How to Take a Mental Health Day From Work
Once you’ve penciled in your mental health day, it’s time to think about how you’ll spend that time off. The whole idea of this day is to focus on self-care while taking an opportunity to pause and renew your energy overall. One day may not seem like a whole lot of time, but when you’re on the edge of burnout, it may just be the restorative day you need.
Use these tips to make the most of your day off:
- Call it in - Whether you just take a “sick day” or use up some of that piled-up vacation time, you don’t necessarily need to let your boss know it’s a mental health day unless you want to. Enjoy your day off without any guilt of feeling the need to tell everyone why you were off.
- Invest in yourself - That looks different for everyone. But think about ways you enjoy spending your time. Whether that’s going for a long bike ride, walking a local nature trail, reading a book, golfing, or spending time at a day spa, take the time to unwind how you want to.
- Skip certain activities - Excessive drinking or substance abuse isn’t a great way to spend a mental health day off. Using mind-altering substances can actually increase your agitation, anxiety, or depression. Don’t avoid friends or family; instead, invest time in the ones who make you feel the most refreshed.
- Don’t stress over it - The whole idea of a mental health day from work is to relax. If it feels too daunting to plan anything, don’t. Sometimes the body and mind just need to relax and rest. Have a laid-back day of doing a whole lot of nothing if that’s what you need.
- Evaluate if you need more time - If you’re feeling physically ill or emotionally distraught at the idea of returning to work, it may be a sign you need a little bit longer to decompress. In that case, see if you’re eligible to take another day or two. If you feel you need longer, ask about the Family and Medical Leave Act (FMLA), which allows eligible workers up to 12 weeks of unpaid leave for specific medical conditions.
Out of paid time off? Wisely use the weekends to rejuvenate. Instead of staring down and starting multiple projects on your home to-do list, aim to take it easy. Sure, you may need to do necessary activities like grocery shopping, but the rest of the time, let yourself enjoy the weekend as a period of rest.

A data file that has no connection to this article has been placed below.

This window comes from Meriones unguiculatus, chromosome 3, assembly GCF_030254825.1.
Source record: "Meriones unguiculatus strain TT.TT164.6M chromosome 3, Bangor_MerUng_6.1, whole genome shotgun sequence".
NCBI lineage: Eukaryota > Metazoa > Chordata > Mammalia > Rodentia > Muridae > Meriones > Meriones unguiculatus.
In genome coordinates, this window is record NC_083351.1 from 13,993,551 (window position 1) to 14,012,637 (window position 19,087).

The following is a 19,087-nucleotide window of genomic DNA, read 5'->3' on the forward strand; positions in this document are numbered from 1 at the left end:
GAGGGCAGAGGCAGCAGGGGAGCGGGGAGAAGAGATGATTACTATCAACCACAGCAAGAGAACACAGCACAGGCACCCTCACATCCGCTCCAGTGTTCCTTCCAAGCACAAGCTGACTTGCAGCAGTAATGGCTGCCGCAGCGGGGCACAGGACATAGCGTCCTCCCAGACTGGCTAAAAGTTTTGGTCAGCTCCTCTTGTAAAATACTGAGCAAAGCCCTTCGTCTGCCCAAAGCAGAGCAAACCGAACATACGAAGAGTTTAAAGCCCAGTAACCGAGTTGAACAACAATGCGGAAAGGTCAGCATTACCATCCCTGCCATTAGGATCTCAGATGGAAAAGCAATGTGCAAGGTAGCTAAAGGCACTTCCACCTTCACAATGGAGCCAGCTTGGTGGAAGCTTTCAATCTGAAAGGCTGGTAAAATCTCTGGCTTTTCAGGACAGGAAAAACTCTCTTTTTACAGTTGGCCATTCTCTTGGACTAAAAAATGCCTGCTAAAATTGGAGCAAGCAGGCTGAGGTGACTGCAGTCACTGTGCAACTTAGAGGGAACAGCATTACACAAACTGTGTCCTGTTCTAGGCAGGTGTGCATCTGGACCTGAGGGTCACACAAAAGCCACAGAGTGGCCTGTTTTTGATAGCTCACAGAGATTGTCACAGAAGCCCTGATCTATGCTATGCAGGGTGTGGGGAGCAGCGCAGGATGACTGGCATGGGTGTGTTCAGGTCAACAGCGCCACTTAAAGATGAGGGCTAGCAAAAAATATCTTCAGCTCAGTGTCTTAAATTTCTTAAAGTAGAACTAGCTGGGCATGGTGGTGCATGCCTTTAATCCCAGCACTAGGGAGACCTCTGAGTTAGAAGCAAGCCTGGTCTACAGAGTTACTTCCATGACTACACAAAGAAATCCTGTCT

Help Employees Feel Okay Taking Time Off
Not only will your employees benefit from the occasional mental health day off, but your workplace will, too.
If your employees constantly feel emotionally and physically exhausted, it’s going to negatively impact their work output and quality as well as the people around them.
Instead of just pushing mental health discussions under the rug, develop a more open culture around the importance of mental well-being. If you don’t think you’ll get anywhere with your team by discussing deep issues like anxiety, then opt for burnout discussions instead. Everyone has been there at one point and time.
During stressful times — like the ongoing pandemic — it’s more important than ever for employees to feel it’s okay to take time off. As the boss, encourage them to do so.
Ways to encourage time off:
- Set an example - Walk the talk. If you say it’s important to take time off, make sure leadership does the same.
- Be open about mental health - By supporting mental health initiatives and discussions, it feels less taboo to take time off for emotional healing or breaks.
- Don’t shame days off - Even if the team may be a little overwhelmed by someone’s random day off departure, don’t let leadership show that. Instead, look at positive ways to collaborate and work together to ensure work gets done in the absence of an employee.
At the end of 2017, 52% of Americans didn't even use all of their vacation days, according to a US Travel Association's Project Time Off study. Don’t be that employer who lets that happen. Instead, encourage rest and rejuvenation. It’s good for the mind, body, spirit, and company!
Want similar content? Check out this Nutrition and Mental Health: What’s the Connection? article and share it with your team!